So, Donald Trump will be president of the United States and both Congress and Senate will be dominated by Republicans. Environmentalists and social justice activists, almost universally, find this idea horrifying. But there are silver linings to be found amidst the wreckage. Let’s explore a few of them.
Posts Tagged ‘climate justice’
Posted in Academe, Politics, tagged 2016 elections, alt-right, climate justice, Donald Trump, Dugin, future of the university, Garrison Keillor, global environmental catastrophe, liberalism, meme magic, memetic warfare, Naomi Klein, neoliberalism, post-cinema, progressivism, Republicans, Tom Frank, Trump on November 10, 2016 | 5 Comments »
Posted in EcoCulture, Politics, tagged anti-liberalism, Bill Chaloupka, climate justice, Dugin, fundamentalism, global solidarity movement, green left, I=PAT, LGBTQ, liberalism, movement of movements, Naomi Klein, Omar Mateen, Orlando shootings, war and peace on June 15, 2016 | Leave a Comment »
Just as I=PAT serves as a handy, if problematic, formula for thinking about the causes of environmental impact, so I think there is a similar formula underlying tragedies like the massacre at Orlando’s Pulse nightclub. It goes something like this: Hate + Technology + Distress = Carnage/Chaos
This article has been revised since it was first posted. It consists of a list of useful sources providing ongoing coverage of, and initial post-conference reactions to, the COP21 conference and mobilizations in response to it. Please suggest any other helpful sources and links in the “Comments.” (Previously suggested links have been added and the comments removed.) Originally published: Dec. […]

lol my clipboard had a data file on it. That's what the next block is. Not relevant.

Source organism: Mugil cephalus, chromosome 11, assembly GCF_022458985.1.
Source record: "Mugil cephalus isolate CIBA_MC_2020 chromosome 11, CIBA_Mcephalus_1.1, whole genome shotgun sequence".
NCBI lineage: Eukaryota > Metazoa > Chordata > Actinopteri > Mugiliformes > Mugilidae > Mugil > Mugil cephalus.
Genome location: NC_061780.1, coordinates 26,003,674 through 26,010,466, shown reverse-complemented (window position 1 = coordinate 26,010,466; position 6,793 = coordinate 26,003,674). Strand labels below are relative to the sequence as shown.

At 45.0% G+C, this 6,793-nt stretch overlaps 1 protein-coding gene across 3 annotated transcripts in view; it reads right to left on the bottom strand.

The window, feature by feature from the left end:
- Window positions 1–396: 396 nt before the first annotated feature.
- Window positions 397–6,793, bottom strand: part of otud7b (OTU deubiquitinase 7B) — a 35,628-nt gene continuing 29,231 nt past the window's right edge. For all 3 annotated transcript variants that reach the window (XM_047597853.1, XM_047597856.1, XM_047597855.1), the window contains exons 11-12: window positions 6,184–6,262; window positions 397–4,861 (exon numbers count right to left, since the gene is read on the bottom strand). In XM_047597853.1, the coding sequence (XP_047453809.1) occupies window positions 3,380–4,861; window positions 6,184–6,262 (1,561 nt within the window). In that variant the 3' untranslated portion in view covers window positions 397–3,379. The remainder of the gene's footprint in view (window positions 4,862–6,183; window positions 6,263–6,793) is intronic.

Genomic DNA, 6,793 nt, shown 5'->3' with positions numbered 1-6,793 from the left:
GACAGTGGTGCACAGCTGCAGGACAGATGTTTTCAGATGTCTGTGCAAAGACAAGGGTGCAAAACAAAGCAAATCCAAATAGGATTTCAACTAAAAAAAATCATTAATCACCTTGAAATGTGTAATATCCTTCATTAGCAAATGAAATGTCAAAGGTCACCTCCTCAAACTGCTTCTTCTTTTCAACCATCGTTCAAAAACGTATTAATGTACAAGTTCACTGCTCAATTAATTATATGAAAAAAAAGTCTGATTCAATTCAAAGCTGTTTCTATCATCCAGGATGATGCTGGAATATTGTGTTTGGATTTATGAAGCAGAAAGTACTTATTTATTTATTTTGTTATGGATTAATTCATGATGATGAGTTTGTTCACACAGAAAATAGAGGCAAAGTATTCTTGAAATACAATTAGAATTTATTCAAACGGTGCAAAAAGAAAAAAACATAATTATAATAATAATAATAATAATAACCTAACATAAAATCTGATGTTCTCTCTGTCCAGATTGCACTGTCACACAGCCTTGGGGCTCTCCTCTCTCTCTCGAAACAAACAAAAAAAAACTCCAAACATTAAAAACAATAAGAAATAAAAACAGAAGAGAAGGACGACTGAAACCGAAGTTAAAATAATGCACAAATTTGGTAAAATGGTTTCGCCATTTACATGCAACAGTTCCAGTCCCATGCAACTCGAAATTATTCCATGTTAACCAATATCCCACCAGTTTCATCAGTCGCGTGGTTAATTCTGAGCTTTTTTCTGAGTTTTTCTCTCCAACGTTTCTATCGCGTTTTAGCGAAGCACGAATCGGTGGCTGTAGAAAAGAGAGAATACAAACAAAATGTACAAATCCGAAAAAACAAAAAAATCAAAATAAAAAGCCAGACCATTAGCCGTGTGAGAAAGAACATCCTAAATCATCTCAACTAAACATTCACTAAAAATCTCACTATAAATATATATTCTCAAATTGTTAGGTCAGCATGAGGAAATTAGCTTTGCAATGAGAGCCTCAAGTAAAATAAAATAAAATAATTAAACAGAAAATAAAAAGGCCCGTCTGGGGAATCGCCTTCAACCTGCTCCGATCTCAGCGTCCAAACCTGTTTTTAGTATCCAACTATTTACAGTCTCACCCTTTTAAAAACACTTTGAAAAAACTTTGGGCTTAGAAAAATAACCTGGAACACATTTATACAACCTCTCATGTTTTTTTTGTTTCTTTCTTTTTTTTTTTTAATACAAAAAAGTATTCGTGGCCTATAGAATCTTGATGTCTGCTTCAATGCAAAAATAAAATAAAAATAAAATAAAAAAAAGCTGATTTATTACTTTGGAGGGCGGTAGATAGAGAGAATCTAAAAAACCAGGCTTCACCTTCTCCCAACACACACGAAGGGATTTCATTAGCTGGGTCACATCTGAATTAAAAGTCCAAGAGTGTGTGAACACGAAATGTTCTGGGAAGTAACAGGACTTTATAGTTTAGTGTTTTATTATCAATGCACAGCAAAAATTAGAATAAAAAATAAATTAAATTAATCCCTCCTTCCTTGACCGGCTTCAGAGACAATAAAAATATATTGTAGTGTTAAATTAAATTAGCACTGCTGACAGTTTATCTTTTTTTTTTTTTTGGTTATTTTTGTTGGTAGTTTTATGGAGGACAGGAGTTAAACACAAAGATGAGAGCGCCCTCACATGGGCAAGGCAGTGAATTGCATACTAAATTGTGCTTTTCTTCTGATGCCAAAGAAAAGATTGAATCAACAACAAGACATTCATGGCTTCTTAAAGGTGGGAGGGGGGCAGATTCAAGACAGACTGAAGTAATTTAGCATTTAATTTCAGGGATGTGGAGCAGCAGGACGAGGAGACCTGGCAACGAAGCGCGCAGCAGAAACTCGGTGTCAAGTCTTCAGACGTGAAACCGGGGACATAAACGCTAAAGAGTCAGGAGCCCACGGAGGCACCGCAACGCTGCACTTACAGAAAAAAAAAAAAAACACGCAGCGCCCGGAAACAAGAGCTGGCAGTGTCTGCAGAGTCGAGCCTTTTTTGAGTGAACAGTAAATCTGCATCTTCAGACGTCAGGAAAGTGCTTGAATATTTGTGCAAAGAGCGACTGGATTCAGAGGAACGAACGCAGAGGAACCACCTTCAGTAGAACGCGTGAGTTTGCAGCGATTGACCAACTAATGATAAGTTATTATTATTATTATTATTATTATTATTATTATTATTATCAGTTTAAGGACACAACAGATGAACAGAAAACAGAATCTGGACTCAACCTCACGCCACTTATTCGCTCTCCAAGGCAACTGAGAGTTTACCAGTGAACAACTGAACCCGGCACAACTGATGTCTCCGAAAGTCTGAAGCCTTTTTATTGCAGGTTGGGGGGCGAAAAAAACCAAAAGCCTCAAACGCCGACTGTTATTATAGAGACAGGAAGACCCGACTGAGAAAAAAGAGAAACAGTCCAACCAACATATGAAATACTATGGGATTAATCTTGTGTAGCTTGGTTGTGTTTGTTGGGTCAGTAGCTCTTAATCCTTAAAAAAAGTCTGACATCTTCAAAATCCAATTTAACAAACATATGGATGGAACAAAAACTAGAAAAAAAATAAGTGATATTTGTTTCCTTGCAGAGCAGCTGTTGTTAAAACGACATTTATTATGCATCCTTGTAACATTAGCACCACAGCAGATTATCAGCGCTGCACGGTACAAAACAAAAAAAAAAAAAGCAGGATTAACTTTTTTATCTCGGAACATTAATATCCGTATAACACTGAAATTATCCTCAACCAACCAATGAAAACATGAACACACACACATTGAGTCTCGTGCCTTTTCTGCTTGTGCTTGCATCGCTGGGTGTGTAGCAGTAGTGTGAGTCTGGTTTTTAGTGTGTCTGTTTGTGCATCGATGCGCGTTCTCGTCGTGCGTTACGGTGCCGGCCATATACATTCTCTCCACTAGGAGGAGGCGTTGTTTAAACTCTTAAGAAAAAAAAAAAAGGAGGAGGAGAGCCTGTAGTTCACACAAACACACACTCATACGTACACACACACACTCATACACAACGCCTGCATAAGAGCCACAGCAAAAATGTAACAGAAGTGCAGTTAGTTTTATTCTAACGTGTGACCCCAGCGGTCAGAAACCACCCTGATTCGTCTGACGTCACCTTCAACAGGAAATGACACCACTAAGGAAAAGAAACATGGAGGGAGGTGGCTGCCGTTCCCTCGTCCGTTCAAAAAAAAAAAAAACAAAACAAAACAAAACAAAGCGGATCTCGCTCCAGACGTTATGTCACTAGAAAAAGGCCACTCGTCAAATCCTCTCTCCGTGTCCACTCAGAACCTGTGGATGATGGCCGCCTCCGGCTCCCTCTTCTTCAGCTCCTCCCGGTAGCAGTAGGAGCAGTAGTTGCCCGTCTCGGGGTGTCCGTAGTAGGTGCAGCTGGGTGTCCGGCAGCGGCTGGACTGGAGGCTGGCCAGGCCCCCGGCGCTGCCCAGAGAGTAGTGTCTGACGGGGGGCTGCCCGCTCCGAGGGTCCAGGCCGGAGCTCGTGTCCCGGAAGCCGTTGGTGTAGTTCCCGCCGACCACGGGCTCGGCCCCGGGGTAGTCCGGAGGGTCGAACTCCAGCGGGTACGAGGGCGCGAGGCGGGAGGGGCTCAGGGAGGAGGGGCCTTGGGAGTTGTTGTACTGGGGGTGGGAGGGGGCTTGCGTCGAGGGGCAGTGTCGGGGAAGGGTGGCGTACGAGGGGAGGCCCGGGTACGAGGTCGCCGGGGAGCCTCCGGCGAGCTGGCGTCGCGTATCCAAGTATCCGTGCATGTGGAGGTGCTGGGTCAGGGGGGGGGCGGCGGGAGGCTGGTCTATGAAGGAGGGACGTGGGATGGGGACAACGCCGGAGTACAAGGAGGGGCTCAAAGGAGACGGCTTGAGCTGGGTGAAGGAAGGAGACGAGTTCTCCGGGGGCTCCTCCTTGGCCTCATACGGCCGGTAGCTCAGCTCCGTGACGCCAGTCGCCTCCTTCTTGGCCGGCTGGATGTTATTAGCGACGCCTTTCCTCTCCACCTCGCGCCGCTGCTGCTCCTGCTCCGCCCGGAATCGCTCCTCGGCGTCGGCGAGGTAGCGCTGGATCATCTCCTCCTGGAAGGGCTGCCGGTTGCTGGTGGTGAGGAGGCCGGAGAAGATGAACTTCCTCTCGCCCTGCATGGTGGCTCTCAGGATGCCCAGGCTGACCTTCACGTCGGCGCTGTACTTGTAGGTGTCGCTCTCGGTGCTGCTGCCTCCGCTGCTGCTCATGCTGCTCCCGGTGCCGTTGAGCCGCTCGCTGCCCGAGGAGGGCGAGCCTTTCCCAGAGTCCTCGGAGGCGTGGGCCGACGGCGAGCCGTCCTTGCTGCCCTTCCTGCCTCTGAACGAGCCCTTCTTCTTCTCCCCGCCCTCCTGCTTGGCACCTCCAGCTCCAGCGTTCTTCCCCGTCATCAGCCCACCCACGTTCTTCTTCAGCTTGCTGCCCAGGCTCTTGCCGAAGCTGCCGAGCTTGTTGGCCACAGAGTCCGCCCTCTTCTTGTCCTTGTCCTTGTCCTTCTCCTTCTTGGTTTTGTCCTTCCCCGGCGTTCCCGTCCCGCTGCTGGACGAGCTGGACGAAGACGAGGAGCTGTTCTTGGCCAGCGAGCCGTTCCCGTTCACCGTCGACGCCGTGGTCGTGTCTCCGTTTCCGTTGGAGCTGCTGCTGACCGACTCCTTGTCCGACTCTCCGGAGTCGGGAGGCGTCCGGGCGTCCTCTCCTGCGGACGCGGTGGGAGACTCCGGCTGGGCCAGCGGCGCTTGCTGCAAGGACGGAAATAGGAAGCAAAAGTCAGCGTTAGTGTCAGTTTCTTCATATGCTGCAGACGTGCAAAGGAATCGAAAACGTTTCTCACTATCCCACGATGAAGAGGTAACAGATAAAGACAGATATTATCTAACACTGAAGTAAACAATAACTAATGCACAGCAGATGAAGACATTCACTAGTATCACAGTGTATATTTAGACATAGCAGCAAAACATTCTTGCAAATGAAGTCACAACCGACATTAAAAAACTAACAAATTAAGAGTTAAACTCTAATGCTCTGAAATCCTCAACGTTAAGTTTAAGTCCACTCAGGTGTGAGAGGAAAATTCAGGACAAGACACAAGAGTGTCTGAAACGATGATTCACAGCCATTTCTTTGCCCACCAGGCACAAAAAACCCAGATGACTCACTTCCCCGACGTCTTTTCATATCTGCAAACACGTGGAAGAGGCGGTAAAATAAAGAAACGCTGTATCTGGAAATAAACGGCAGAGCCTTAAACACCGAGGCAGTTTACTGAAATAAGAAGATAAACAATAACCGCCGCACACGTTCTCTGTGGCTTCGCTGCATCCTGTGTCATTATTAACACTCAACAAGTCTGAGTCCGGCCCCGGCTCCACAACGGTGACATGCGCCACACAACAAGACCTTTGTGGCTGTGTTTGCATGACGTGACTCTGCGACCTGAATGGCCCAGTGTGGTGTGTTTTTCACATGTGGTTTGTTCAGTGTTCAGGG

The Paris climate talks were successful in that they resulted in an agreement that is both better than nothing and better than most of us expected. They were a failure in that even if they are followed to the letter — and there’s no provision for enforcing whether anyone follows them or not — they would […]
Here’s how I would explain the concept of Climate Justice in four easy steps: The wealthiest 1% emit 2500 times more greenhouse gases than the poorest 1%. Those greenhouse gases are in the process of changing the Earth’s climate to render it uninhabitable for the kind of mix of human & nonhuman species that exists […]
How connected are the recent Paris attacks with the upcoming United Nations Climate Change Conference, or COP 21 (Conference of the Parties to the United Nations Framework Convention on Climate Change)? At first glance, the targeting of Paris for ISIS’s act of war on civilian populations would seem to be motivated by other things: France’s role in […]
The beginning of COP 21, the UN Conference on Climate Change, is three weeks away. So what else is happening, you ask? 1) The Campaign Against Climate Change‘s Time to Act! campaign, 350.org, Reclaim Power, and various other formations are preparing actions around the world on the eve of the summit (November 28-29) and a huge demonstration in Paris […]
Now that Laudato Si, the Papal Encyclical “On Care for Our Common Home,” is available for all to read, the punditocracy can debate it to their hearts’ content. As the most far-reaching statement by the single largest (relatively united) religious denomination on the planet, it is likely to have an immense impact on global conversations around […]
I’ve reported previously on how critics see the “Anthropocene” concept as overgeneralizing from the causal nuances of actual responsibility for climate (and global system) change. In an excellent summary of recent writing on the topic, ecosocialist climate observer Ian Angus answers the question “Does Anthropocene science blame all humanity?” with a definitive “no.” That doesn’t mean that the term […]
Some 2500 years ago, a man named Siddhartha Gotama articulated what have come to be known as the “4 Noble Truths”: the truth of dukkha, or fundamental suffering (that there is a basic unsatisfactoriness to life), the truth of its causes (that it arises from an ignorance and misperception of the nature of things, which are […]
More information here and here. Not all Wet’suwet’en agree. See here and the video here.
As I write, Bill McKibben is being interviewed left and right, Tom Ashbrook is interviewing Naomi Klein and pushing her to outline a vision that isn’t capitalism-as-we-know-it, Time magazine is saying this could be the largest march of its kind — which raises the question of what kind it is — and the People’s Climate March is […]